Hi, there, I’m Gin Ferrara, the Community Engagement Manager at Regional Educational Television Network (RETN) and Partner at the Vermont Story Lab. Part of my regular work is spreading the word about our programs and services to our community. This includes sharing videos, photos, events, and blog posts across social media platforms. I’ve put some of my own lessons learned into a 3-hour lab for Vermont Story Lab, “Top Tips for Digital Media Outreach,” — this post shares a few key ideas about the big picture. This blog is the first of 2 — I will share some specifics for digital media makers in the next post.

 

  • NAME YOUR GOAL

    This seems obvious, but know WHY your are reaching out before you tweet! What do you want your audience to do? Focus on messages that either TEACH a new idea, or lead your people to ACT (donate, register for an event, volunteer, etc).  This is the origin of your campaign outreach.

    At RETN we have daily, round-the-clock programming. It’s important to be visible online, even when we don’t have a big campaign. I call this the “Yes, we are still here” outreach :). These frequent posts, while more diverse in content than a campaign, all have the same underlying message: we make media accessible for our community to promote education and civic engagement.

    Our ongoing Instagram feed highlights the work we do on a daily basis: including workshops, productions, and the people (and dogs) that make up our community of media makers.

  • KNOW YOUR PEOPLE

    You probably have a pretty clear idea of your audience, and may have a core audience who are the recipients of your work, and a secondary audience who benefit from your work indirectly. Do you know where they are online? If not, it’s time for some sleuthing. Consider having new members/donors/followers tell you what social media they use.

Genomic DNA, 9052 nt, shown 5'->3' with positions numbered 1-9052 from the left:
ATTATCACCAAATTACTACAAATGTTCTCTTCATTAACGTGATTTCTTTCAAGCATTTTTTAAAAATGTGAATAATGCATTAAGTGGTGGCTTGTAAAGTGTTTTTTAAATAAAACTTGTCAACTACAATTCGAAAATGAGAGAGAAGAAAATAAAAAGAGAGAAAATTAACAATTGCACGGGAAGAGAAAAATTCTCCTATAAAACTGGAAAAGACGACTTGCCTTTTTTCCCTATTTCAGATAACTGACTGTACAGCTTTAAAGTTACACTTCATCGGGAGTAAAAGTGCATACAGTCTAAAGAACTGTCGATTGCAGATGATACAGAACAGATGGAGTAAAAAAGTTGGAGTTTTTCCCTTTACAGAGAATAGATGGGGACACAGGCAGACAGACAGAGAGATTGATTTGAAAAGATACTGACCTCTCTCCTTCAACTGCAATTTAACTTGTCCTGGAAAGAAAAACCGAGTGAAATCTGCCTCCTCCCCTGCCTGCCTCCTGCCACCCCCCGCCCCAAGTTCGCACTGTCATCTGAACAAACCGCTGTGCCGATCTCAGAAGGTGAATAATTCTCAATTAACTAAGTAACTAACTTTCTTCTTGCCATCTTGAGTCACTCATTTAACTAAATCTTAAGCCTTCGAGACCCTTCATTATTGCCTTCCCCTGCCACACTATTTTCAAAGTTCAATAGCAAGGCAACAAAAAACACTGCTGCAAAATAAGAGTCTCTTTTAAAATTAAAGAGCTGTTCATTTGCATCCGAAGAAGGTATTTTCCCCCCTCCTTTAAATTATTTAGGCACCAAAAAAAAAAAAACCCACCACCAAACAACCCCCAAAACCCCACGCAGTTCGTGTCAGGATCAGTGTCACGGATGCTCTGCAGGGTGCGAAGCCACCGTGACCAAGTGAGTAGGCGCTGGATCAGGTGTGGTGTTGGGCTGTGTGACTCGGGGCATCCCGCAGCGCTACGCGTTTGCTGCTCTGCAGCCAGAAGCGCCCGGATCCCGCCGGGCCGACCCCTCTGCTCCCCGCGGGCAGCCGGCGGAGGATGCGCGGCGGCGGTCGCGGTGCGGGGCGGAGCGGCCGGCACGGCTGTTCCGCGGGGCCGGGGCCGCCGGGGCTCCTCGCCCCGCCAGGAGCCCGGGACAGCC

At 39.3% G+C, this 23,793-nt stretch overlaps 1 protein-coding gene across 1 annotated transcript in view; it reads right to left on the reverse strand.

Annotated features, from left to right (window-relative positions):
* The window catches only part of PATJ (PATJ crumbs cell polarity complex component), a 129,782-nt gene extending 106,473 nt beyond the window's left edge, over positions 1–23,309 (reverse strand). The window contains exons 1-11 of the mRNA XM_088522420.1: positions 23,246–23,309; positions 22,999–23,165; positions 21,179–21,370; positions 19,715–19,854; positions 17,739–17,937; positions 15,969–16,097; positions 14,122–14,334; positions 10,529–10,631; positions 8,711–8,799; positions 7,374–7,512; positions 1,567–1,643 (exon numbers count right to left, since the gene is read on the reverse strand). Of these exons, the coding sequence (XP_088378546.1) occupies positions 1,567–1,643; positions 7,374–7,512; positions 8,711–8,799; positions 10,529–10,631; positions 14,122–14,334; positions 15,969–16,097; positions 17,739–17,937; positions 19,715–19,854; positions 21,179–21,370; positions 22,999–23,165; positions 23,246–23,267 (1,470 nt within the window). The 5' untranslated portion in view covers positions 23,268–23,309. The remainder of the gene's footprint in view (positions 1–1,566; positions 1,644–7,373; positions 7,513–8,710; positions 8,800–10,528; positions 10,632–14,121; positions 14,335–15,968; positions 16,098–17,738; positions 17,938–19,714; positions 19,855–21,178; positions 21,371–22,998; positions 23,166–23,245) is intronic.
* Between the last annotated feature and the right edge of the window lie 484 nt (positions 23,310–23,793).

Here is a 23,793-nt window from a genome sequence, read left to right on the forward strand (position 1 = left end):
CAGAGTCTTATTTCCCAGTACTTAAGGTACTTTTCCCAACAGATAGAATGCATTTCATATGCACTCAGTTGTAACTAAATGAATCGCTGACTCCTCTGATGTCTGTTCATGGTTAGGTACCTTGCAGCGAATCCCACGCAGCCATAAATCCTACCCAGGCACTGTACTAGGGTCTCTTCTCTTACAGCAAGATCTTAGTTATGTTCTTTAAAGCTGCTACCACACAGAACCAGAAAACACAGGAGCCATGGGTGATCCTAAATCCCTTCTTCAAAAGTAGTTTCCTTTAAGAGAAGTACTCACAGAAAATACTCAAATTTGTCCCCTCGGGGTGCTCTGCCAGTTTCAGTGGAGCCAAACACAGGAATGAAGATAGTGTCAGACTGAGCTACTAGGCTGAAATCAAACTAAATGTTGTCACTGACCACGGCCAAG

Secondly, think creatively about the other groups you belong to, that may have some overlap with your audience, the such as school, faith, sports, and social groups that have an online presence and may be willing to share your message. Groups online spread the word faster, and to a more precise group than blanket outreach ever will.

  • THE BIG PLAN

    Elements of our 16 Stories campaign our year-end campaign to showcase local talent and increase viewership of our story-themed content. from our “16 Stories” campaign – our top posts included tags to people and organizations featured in the posts, and were shared by individuals and groups to their own friends.

    Make a comprehensive outreach plan, including setting your campaign goals, budget, timeline, production team, and reporting. Set SMART Goals: Specific, Measurable, Attainable, Realistic, and Timely. Here’s an example:

    • By December 2017, our organization will see a 10% increase in new monthly sustaining members who registered through our online membership page.

    Whatever your goal, make sure you know how you will track it! You can use the analytics that are part of Facebook, Twitter, and Instagram, to track engagement in social media, but these free tools have limited information, and/or provide you with data for a certain amount of time.

     

    This is just the tip of the iceberg! Learn more about telling your story with impact at the Vermont Story Lab statewide summit! 

Helping other people tell their stories gets Gin up in the morning. She is the Community Engagement Manager at Regional Educational Television Network (RETN). Gin is also a multimedia storyteller, the co-founder of Baltimore's Wide Angle Youth Media, the owner of communications design company Spindle & Widget, and a co-host of the monthly live story event, Storytelling VT.

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